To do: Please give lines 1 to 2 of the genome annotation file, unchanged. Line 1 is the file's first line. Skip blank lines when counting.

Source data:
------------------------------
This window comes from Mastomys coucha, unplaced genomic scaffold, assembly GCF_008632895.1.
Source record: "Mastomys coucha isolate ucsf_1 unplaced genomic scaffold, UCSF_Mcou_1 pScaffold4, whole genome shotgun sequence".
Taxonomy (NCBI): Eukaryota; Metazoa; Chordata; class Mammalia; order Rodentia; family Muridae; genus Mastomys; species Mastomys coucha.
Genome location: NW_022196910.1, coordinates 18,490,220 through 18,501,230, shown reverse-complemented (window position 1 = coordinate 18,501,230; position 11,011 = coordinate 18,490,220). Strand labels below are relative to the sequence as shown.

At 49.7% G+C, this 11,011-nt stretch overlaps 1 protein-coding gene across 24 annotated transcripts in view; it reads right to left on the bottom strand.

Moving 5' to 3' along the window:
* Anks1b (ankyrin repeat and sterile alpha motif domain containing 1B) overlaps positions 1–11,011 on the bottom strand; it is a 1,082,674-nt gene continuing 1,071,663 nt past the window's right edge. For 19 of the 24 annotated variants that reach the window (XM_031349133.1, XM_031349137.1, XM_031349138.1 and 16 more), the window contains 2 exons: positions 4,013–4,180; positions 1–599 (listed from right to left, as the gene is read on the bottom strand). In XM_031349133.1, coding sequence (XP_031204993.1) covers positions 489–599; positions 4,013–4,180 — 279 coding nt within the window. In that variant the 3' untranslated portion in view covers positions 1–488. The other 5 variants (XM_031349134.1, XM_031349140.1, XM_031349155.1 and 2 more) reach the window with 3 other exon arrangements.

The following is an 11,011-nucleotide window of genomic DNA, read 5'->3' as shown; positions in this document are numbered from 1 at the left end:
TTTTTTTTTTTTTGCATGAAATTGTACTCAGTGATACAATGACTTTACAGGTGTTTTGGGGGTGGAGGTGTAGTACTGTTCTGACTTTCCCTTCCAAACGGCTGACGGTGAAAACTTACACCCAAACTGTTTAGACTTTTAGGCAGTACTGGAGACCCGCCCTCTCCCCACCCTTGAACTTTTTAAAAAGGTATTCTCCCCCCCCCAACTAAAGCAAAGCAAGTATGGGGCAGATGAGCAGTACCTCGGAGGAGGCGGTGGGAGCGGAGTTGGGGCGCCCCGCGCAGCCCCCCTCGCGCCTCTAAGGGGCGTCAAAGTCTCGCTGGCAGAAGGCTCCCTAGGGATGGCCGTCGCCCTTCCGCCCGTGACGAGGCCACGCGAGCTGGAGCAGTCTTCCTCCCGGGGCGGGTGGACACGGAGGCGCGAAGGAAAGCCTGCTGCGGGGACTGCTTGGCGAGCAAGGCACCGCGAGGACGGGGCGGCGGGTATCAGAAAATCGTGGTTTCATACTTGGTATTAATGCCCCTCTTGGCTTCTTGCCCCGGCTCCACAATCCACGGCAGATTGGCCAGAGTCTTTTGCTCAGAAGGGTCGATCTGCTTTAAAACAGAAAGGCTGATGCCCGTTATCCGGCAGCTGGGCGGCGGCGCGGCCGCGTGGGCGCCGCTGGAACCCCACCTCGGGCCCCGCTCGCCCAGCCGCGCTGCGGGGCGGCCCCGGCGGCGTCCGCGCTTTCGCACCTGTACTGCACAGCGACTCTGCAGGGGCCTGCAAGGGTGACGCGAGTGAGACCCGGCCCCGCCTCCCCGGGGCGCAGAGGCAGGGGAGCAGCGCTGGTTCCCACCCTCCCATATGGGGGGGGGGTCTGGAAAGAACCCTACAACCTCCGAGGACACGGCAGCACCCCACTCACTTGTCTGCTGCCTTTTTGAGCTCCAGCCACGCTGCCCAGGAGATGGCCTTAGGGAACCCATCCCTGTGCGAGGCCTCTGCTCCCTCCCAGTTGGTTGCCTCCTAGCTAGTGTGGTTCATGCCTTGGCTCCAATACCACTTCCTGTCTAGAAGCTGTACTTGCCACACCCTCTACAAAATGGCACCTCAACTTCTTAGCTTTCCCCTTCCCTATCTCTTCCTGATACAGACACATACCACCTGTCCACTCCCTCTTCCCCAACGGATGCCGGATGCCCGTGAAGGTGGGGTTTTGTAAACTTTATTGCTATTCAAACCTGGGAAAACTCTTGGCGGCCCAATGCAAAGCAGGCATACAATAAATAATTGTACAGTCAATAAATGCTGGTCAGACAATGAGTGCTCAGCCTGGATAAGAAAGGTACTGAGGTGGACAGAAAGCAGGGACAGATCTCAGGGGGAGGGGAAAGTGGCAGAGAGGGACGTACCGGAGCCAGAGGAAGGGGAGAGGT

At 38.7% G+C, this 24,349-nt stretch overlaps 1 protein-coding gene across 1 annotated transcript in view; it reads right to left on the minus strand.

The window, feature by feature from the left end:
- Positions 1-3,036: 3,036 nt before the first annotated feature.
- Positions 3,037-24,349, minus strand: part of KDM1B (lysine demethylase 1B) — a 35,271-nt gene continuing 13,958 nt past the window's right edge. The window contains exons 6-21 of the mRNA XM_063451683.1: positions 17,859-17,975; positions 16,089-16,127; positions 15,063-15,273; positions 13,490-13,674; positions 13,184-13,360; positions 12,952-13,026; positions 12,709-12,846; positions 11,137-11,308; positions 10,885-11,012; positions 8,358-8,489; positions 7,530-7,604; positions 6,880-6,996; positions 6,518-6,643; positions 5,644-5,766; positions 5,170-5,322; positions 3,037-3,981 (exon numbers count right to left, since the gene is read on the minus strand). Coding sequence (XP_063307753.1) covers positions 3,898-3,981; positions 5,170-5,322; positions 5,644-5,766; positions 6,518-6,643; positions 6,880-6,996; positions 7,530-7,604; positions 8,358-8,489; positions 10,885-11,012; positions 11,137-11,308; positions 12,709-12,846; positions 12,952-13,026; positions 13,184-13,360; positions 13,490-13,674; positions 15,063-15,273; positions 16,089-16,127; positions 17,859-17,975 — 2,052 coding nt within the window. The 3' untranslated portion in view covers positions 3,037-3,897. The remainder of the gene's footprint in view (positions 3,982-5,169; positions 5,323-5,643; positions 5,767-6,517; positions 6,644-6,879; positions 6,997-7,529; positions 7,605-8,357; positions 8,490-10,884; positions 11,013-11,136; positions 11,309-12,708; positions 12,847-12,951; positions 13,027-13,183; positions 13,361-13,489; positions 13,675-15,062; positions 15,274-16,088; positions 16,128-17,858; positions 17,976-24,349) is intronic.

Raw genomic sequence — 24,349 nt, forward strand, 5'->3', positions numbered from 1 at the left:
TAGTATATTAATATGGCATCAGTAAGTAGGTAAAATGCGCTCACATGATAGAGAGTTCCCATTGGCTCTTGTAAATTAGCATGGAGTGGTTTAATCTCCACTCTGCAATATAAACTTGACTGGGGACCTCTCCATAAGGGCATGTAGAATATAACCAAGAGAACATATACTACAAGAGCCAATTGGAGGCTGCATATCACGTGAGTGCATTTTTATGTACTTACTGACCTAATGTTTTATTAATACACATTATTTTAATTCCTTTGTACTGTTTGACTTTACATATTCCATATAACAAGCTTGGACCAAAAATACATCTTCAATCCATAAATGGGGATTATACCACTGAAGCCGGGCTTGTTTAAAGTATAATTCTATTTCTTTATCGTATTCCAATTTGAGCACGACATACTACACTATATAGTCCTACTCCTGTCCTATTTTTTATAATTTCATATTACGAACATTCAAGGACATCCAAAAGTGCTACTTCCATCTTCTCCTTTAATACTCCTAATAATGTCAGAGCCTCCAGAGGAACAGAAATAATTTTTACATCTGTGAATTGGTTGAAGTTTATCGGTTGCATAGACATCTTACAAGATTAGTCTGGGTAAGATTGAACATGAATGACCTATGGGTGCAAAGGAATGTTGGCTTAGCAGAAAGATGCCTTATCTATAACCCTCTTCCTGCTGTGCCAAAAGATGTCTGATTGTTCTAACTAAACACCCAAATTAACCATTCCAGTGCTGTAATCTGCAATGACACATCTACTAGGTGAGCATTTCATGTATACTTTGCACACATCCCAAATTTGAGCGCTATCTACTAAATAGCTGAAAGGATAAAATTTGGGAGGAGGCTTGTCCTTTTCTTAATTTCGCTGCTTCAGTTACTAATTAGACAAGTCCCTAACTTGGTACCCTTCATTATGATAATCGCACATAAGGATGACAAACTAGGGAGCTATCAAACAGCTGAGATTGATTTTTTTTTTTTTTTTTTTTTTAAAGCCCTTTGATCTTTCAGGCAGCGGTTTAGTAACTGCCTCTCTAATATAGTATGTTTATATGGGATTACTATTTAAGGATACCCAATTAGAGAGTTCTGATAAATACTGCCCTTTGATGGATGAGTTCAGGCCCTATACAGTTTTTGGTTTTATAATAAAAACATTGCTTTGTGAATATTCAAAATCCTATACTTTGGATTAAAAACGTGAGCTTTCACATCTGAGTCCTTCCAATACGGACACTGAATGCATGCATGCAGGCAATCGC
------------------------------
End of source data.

This window comes from Mastomys coucha, unplaced genomic scaffold, assembly GCF_008632895.1.
Source record: "Mastomys coucha isolate ucsf_1 unplaced genomic scaffold, UCSF_Mcou_1 pScaffold4, whole genome shotgun sequence".